One of the things we spent quite a bit of time talking about with Mphatso were the challenges that the ELCM faces. We had opened our time together in worship focused around Jesus being driven out into the wilderness to face temptation, Satan, and even wild beasts. For Mphatso, wild beasts are a very real thing to contend with in Africa, as either large animals like elephants or predators like lions are real dangers that people face in the land of Malawi. Yet, Mphatso also stated quite clearly that the most dangerous wild beasts that Malawi and most of Africa faces are the wild beasts of poverty, hunger, and HIV/AIDS. Each year, these wild beasts prey upon the people of Malawi to the point where the average life span of someone in Malawi is only 37 years. This got me really thinking about all the “wild” places in the world I have no personal experience with, because I’m not well traveled. I don’t mean wild as in terms of savannah, desert, or jungle, but those places in the world where grief and sorrow have a seeming stranglehold on the lives of people.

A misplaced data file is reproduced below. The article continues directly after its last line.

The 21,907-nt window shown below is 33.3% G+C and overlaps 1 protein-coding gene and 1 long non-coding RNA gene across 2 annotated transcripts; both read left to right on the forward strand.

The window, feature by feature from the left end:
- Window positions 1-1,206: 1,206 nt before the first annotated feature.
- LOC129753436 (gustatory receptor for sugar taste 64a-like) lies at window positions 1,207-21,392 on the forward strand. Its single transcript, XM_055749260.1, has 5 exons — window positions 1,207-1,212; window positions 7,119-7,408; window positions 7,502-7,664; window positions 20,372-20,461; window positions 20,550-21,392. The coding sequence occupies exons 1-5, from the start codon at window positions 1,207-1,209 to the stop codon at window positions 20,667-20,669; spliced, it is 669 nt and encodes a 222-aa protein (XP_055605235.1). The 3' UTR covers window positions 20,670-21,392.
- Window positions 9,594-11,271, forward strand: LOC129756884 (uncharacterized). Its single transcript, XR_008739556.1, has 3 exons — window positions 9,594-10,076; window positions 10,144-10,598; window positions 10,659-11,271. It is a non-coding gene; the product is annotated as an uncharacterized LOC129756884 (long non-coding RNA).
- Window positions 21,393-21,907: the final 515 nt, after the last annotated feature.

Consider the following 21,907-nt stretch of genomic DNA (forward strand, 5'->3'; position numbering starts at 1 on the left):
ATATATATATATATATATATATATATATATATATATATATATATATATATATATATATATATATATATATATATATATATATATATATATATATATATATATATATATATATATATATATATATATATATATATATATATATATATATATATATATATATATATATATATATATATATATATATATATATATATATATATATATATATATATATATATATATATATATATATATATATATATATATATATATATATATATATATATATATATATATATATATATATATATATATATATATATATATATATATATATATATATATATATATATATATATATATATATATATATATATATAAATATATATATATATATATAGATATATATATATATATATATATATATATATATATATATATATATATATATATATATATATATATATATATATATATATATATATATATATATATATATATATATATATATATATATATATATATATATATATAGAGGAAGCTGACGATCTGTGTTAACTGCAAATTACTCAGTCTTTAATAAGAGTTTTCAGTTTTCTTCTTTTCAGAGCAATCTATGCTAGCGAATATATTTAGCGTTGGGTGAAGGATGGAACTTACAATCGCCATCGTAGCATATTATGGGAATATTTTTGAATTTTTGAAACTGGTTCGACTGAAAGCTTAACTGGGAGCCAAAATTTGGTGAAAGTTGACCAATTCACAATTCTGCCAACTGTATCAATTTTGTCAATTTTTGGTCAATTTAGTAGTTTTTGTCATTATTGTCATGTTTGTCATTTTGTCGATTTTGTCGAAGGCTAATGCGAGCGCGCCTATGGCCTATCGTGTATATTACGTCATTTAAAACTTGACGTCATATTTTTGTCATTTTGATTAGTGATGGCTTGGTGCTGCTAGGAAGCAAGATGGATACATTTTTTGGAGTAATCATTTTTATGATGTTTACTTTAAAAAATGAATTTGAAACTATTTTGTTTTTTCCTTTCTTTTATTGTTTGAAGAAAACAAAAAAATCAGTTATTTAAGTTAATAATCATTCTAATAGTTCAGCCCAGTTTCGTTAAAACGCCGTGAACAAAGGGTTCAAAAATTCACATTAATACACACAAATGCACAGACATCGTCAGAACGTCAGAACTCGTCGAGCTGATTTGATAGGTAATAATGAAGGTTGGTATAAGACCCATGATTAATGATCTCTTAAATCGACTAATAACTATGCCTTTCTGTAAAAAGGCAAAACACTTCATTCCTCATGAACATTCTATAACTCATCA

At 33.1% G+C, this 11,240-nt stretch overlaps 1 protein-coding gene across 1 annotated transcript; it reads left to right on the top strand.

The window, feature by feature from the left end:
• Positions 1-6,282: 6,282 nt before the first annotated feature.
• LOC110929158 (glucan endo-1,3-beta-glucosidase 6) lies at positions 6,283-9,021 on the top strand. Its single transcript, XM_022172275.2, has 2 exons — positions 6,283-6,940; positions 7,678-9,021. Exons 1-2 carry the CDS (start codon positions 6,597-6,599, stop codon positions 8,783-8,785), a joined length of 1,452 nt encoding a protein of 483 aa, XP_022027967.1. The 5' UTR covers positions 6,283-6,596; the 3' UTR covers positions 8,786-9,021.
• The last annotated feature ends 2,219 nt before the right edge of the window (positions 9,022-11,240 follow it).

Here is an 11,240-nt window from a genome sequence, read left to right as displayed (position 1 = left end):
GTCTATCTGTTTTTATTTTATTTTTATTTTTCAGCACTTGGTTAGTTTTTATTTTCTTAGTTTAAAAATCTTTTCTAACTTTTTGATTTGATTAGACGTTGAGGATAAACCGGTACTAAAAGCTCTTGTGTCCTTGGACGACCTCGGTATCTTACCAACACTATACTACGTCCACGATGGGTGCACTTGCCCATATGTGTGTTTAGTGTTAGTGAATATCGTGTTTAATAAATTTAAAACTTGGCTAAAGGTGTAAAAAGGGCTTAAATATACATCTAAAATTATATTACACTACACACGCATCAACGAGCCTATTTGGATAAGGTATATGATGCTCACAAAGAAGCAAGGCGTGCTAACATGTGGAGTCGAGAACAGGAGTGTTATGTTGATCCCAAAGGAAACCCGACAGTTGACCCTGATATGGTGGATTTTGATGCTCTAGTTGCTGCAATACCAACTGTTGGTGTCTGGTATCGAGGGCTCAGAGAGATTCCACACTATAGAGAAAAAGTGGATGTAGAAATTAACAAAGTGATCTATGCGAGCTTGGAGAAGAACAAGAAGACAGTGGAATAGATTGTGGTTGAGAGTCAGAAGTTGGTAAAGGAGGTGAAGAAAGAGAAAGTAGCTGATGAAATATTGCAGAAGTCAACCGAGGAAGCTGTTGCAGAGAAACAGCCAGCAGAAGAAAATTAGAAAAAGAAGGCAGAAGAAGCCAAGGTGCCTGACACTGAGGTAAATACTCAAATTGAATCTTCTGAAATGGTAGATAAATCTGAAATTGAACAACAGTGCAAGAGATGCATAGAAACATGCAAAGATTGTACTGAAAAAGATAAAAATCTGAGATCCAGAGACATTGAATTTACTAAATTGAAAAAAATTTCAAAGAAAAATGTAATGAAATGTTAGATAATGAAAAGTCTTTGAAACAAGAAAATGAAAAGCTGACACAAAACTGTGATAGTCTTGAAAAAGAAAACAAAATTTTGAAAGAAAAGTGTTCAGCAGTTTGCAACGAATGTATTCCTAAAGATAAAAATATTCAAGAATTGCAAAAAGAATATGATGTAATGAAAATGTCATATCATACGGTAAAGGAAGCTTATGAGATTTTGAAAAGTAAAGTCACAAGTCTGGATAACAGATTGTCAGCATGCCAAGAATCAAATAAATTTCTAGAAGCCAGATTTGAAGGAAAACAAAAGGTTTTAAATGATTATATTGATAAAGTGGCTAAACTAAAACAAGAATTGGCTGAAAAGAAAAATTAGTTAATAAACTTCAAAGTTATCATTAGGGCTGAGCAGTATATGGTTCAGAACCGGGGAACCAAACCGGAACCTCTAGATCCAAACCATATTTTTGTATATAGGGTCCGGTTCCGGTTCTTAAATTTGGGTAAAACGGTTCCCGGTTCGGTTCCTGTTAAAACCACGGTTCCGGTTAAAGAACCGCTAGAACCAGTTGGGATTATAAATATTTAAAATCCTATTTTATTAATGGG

Yet, this also got me thinking about I push to the side the fact that there are “wild places” all around, even in the places I’ve gotten to know well, as people deal with the wild beasts in their lives. We too deal right here and now with wild beasts that cause grief, break relationships, and strain our ability to see the good in the world God made deemed to be “very good.” People right here, right in Wisconsin, right in this county deal with the wild beast of poverty and malnourishment. People right here deal with the wild beast of drug and alcohol abuse. People right here deal with the wild beast of domestic violence. People right here deal with failing health as disease take control over our bodies that once worked so well.